Texas – There are a lot of wonderful conservative people in Texas, but incoming transplants from California are trying to change things as rapidly as possible.  The major cities are way too overcrowded, crime is increasing due to illegal immigration and the drought is becoming a major problem.  But millions of good people love Texas, and it is easy to understand why.  It has got a great culture, and there are so many good communities down there.

Utah – The south is being heavily affected by the drought, and so that is a major concern.  Up north, Salt Lake City is doing quite well, but if you aren’t a Mormon you may find it difficult to fit in.  As with all of these states, I would strongly recommend visiting before making a permanent decision to move there.

Vermont – So many of the exact same things that were said about New Hampshire could also be said about Vermont.  I would be half-tempted to move there myself for the great natural beauty, but unfortunately the liberals are making a complete mess of the state.

Virginia – I received my undergraduate degree from the University of Virginia, and I must admit that Charlottesville is one of my all-time favorite places in the entire country.  Unfortunately, Charlottesville’s good name has been dragged through the mud, and that is a terrible shame.  For the years ahead, I would want to be as far away from D.C. and Richmond as possible, and so I would focus on Roanoke and points west of there.

Washington – The western half of the state is dominated by the liberal bastion of Seattle, and the eastern half of the state is dominated by “Spo-caine”.  Trust me, you don’t want to cheap out on a hotel when you are staying in “Spo-caine” because you could end up in a drug-infested hellhole that doesn’t look like it has had any maintenance for 20 years.  Yes, there are some areas of northeastern Washington that are very good, but you will want to choose your community carefully.

West Virginia – If West Virginia did not have such crippling poverty and was not one of the national epicenters for our exploding opioid crisis, I am sure that we would be able to say some really good things about the state.  Unfortunately, the state just seems to spiral further and further downhill with each passing year.

Wisconsin – Most of the liberals are either in Madison or in Milwaukee, and so finding a spot up north would definitely be preferable.  Once again, it is bitterly cold in this state for much of the year, but if you can handle that a rural community in Wisconsin with easy access to fresh water is not a horrible choice.

Wyoming – There is so much good that can be said for Wyoming.  It is very conservative, the population density is extremely low, there is no state income tax, and there is so much great natural beauty. But it is very, very windy there.  The wind never seems to stop and it cuts through you like a knife, and this is particularly agonizing during the winter.

Michael Snyder is a nationally syndicated writer, media personality and political activist. He is the author of four books including The Beginning Of The End and Living A Life That Really Matters.

12 Critical Events That Are Going To Happen Over A 40 Day Period From August 21st To September 30th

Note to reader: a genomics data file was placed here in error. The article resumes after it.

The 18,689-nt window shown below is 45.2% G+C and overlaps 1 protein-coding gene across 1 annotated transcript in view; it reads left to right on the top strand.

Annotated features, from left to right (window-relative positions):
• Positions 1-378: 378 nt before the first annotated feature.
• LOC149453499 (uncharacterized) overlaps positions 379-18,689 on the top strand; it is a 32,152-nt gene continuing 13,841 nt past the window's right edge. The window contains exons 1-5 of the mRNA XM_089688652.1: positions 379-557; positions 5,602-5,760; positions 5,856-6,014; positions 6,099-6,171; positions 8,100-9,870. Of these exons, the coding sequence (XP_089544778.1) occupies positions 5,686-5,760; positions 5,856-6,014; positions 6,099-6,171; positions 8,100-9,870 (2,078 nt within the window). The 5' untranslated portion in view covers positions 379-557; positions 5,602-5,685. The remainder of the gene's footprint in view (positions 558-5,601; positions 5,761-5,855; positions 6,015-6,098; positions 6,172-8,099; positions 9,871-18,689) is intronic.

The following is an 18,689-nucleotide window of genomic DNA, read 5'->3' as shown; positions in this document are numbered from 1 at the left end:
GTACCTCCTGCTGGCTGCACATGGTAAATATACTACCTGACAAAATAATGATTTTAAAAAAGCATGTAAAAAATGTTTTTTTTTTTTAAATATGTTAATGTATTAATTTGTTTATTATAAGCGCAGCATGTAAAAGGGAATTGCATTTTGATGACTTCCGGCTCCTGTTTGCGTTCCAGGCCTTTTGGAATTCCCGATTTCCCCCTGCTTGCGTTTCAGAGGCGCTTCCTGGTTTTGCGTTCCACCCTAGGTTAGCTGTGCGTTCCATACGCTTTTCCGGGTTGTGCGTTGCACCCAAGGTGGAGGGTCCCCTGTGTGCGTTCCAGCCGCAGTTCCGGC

We are about to witness an extremely unusual convergence of events that many believe could represent a major turning point for our nation. By now you have probably heard that on August 21st a total solar eclipse will move across the entire continental United States for the first time in decades. In fact, we have not seen a total solar eclipse cross from the west coast to the east coast in 99 years. And it will be the very first total solar eclipse that is only visible in this country since the United States first became a nation. Starting with that event, there is going to be a whole lot going on until we reach the end of September. The following are 12 critical events that are going to happen over a 40 day period from August 21st to September 30th…

August 21 – The “Great American Eclipse” will sweep across portions of Oregon, Idaho, Wyoming, Montana, Nebraska, Iowa, Kansas, Missouri, Illinois, Kentucky, Tennessee, Georgia, North Carolina and South Carolina. Seven years later, another very unusual total solar eclipse will move across our nation, and when you plot the paths of both eclipses on a map, they form a giant “X” right over the center of the United States.

August 23 – A FEMA exercise known as “EarthEX2017” will simulate “catastrophes such as mega earthquakes, cyber terrorism or high altitude electromagnetic pulse attacks”

An exercise sponsored by FEMA and the U.S. Department of Energy set to take place on August 23 called EarthEX2017 will wargame responses to catastrophes such as mega earthquakes, cyber terrorism or high altitude electromagnetic pulse attacks.

The exercise will simulate a “subcontinent-scale, long duration power outage, with cascading failures of all other infrastructures,” according to the official Earth Ex website.

“Black sky events” are defined as, “Catastrophic occurrences caused by man or nature that bring society to its knees.”

September 1 – This marks the start of FEMA’s annual “National Preparedness Month“.

September 1 – The U.S. State Department’s ban on U.S. citizens traveling into North Korea goes into effect. Many are concerned that this is yet another sign that we are moving toward war with North Korea.